Lessons from the past – Alternative uses and novel selling strategies


It is more than 100 years since the end of World War One, and it is now hard to imagine the true scale and horror of death and injuries, though recent films like 1917 have gone way in bringing it to life (and death) for a younger generation.

It was another period in history when so many relied on the heroic actions of medical staff: doctors, nurses and ancillaries. Like the current Covid-19 crisis it was also a time of shortages for doctors and nurses. In particular, during the heaviest periods of fighting, soldiers were getting wounded in such large numbers that the medics often ran out of bandages.

Also like now companies and brands stepped up and did their bit. Kimberly-Clark was one of them. It offered the army a new product of theirs, Cellucotton, a highly absorbent fluffy paper wadding product that could be used for filters in gas masks, stuffing for emergency jackets but more importantly for pads and bandages.

By a strange co-incidence the technology for it had been found during a visit to Germany by two Kimberley-Clark executives, Ernst Mahler and company president J.C. Kimberley.

Kimberly-Clark committed to selling Cellucotton to the War Department and Red Cross at cost, taking no profit whatsoever.

When Armistice day arrived and the war was finally over, Kimberly-Clark found it had partially filled orders for 750,000 lbs (over 340 tonnes) of Cellucotton and in another altruistic act Kimberly-Clark allowed these orders to be cancelled without penalty.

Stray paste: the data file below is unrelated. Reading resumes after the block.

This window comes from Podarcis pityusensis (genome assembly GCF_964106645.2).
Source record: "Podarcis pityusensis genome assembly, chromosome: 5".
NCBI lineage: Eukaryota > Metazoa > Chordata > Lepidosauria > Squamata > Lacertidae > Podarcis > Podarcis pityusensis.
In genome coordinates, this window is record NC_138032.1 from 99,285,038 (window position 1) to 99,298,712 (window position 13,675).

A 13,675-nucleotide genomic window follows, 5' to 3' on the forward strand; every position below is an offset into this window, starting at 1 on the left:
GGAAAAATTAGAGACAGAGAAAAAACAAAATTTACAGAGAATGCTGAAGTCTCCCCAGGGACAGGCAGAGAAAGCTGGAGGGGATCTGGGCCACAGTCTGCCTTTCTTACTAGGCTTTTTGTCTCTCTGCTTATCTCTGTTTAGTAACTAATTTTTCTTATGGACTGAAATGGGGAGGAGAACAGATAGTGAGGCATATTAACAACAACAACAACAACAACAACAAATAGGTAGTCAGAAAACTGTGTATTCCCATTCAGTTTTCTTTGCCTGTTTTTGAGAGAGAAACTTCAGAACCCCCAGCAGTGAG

It left the company with a huge surplus.  Worse still, the Army also had a large surplus of Cellucotton – and they began selling it to civilian hospitals at a ridiculously low price, instantaneously killing the market for Kimberley-Clark.

The better news for Kimberley-Clark, and perhaps one small contributing factor to their generosity, was that word had got back to them about an alternative use for Cellucotton.  Not long after its first arrival at the battlefields that a completely unexpected use was found for some of the bandages.

The female nurses and the nuns tending the wounded started using it for their “Lady Days” (as periods were referred to then), it was after all five times as absorbent as cotton and so was much better and more hygienic than the pieces of rags which they had been using previously

Kimberley-Clark decided to try and market them to women as feminine hygiene pads. They were rechristened Cellunaps (cellucotton – napkins) and positioned to retailers as the first disposable sanitary napkin.

Kimberley-Clark however had to find their way over another barrier. Retailers, though seeing the potential, were worried about public sensitivity and many women were not happy to ask the mostly male assistants for them at the counters.

Sales did not go well.

Kimberley Clark decided on a new approach.


They changed the name to KOTEX, a meaningless word merger of c[K]Otton-like TEXture that would hopefully not reveal anything in a crowded drugstore. The second and perhaps crucial change was the introduction of counter displays so that women could buy their Kotex without talking to the clerk. At the time this was not something that every retailer immediately agreed to, but as results were soon to show it solved the problem of a product people didn’t want to really talk about, and definitely didn’t want to ask a member of the opposite sex for.

As counter and shelf displays grew so did the sales and the brand.

What are the implications, if any for brands?

At the moment when there are still shortages of so many medical essentials it is difficult to make any concrete predictions but it maybe that marketers will need their ingenuity to re-purpose hand sanitizers, PPE and even ventilators. Alternatively they may want to explore any opportunities that arise for future utilisation of their new capabilities to move into different sectors.

For example, a number of the large automotive companies  who could probably use some long-term diversification strategies might want to look at Medtech opportunities, and Dyson is another obvious candidate to do this as The James Dyson Foundation has already made significant investments to support the advancement of medical research, as well as regular donations to medical research charities.